French scientists: Roundup herbicide damages sperm

According to a new French study, men who are exposed to even trace amounts of the herbicide Roundup have a significantly increased risk of sperm damage and reproductive problems.

The preparation is patented by Monsanto, but since its 10-year validity has expired, other preparations with the same composition are now being produced, but at a much lower price.

The active substance in all of them is glyphosate. It is also used in Bulgaria, as its price is relatively low, which makes it accessible to all agricultural producers. Mainly weeds are treated with it.

Professor Gilles-Eric Seralini and his colleagues from the University of Cannes, France, found that even short-term exposure to the herbicide Roundup and very small amounts, which are often found in water for irrigation after treating agricultural areas with the preparation, causes long-term abnormalities in reproductive abilities, as the function of the endocrine system is disturbed.

The team of scientists conducted the study on 15 male rats, examining the effects of acute exposure to glyphosate, the herbicide’s active ingredient, on mammals.

Rats were 60 days old and were “fed” an aqueous solution with 0.5% Roundup. This amount is comparable to what is found in the natural environment for 8 days after using the preparation on plants and lawns.

Subsequently, the rats were examined after 68 days /2 months/, on the 87th day /3 months/ and on the 112th day /4 months/ to assess any change in sperm quality, volume and gamete motility, as well as any changes in sperm gene expression.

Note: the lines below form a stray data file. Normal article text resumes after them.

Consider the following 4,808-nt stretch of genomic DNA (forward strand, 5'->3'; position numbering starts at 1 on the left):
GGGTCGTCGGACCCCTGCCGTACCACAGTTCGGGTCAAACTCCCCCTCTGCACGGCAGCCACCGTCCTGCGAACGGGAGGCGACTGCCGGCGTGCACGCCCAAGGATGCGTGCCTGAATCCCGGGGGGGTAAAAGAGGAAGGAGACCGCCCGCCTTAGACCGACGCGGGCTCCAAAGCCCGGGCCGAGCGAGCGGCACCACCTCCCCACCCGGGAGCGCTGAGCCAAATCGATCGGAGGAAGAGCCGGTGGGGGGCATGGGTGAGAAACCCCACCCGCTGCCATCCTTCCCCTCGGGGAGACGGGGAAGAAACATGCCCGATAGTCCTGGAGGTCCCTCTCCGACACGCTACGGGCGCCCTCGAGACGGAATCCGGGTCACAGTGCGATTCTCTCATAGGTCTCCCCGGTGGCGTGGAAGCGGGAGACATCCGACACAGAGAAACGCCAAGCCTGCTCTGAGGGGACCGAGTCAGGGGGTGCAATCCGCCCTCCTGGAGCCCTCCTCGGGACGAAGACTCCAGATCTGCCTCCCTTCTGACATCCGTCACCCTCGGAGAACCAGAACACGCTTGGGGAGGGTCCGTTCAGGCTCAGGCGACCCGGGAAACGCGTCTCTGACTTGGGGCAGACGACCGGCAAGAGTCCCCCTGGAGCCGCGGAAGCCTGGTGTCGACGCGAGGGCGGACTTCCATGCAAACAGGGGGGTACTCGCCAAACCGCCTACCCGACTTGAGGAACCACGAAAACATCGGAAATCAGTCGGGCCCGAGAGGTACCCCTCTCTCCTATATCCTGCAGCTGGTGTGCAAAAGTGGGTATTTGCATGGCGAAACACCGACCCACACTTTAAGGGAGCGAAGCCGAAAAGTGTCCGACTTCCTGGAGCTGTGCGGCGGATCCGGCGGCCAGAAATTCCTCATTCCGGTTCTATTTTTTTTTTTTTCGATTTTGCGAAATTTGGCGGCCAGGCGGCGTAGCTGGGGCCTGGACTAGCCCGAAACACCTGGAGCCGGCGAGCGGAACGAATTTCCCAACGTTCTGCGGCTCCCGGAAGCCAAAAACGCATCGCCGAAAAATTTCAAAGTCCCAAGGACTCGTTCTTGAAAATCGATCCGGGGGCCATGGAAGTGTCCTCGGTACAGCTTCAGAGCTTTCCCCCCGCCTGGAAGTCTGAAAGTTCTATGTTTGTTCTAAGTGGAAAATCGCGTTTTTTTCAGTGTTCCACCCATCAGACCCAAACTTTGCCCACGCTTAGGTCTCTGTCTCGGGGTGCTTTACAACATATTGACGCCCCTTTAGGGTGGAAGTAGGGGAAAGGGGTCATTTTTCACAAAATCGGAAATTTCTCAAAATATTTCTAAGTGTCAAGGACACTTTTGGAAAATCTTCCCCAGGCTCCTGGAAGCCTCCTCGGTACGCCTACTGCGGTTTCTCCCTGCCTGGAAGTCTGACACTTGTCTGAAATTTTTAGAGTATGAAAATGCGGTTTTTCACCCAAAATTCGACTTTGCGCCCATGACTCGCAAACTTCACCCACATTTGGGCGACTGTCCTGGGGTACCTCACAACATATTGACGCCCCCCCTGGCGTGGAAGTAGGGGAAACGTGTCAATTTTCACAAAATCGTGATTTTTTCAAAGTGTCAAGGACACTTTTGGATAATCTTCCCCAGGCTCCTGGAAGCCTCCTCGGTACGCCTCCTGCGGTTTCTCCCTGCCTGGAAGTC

The team of scientists also assessed changes in the rats’ hormone levels, as the herbicide has previously been linked to endocrine disruption in mammals.

Perhaps not surprisingly, it was found that short-term exposure to even standard amounts of Roundup led to changes in the gene expression of rat germ cells, resulting from an imbalance of the sex hormones androgens and estrogens.


The most significant change is an increase in microRNA aromatase – an adrenal enzyme that converts male sex hormones into estrogens in the body.

Specifically, during the 4-month study period, Prof. Seralini and his team observed a gradual increase in the expression of GPER1, or G protein estrogen receptor.

PER1 helps regulate the amount of estrogen that enters both cells and tissues and effectively maintains the hormonal balance in the male body.

In fact, the herbicide directly affects the synthesis and release of sex hormones, which can lead to long-term and even permanent adverse health effects.

The study authors suggest that repeated exposure to amounts of Roundup, even lower than those used in agriculture, may cause reproductive abnormalities in mammals in the long term.< /p>

Also, people exposed to low doses of the herbicide over a long period of time, as well as consumers who eat food produced with Roundup, are also at increased risk of developing reproductive abnormalities.

The results of the study should attract the attention of the general public because of the dangerous effects that the use of the herbicide can have on the reproduction of the nation.

And those planning to conceive a child soon should limit their exposure to the herbicide to a minimum.

The team of scientists who conducted the study concluded that we now have increasing evidence to support the Danish government report published in 2010.

It presented and substantiated the claim that an increasing number of people are infertile due to exposure to chemical pesticides and pollutants.

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